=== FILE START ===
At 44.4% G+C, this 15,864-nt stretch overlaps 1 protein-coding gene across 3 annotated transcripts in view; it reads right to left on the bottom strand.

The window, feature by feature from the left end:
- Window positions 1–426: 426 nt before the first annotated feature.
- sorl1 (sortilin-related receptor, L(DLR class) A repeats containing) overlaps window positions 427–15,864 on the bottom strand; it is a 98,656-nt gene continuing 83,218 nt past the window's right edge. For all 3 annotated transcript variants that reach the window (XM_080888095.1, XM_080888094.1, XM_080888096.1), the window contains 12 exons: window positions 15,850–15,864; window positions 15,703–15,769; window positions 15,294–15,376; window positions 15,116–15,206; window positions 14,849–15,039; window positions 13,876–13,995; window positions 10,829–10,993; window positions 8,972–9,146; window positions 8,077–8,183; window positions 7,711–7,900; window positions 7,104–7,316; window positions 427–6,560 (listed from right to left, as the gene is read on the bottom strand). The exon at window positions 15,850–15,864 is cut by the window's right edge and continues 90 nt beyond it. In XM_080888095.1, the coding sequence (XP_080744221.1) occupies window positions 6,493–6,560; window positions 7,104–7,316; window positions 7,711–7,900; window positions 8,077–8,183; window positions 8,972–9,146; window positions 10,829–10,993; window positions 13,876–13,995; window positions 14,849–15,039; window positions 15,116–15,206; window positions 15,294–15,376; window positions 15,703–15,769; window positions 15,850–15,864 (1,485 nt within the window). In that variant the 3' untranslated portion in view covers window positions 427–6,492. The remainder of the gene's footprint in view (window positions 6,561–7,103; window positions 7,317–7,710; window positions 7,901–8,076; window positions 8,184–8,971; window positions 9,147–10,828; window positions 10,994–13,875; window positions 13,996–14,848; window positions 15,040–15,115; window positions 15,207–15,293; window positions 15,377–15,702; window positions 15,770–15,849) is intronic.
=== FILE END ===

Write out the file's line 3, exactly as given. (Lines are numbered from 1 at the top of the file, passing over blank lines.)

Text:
- Window positions 1–426: 426 nt before the first annotated feature.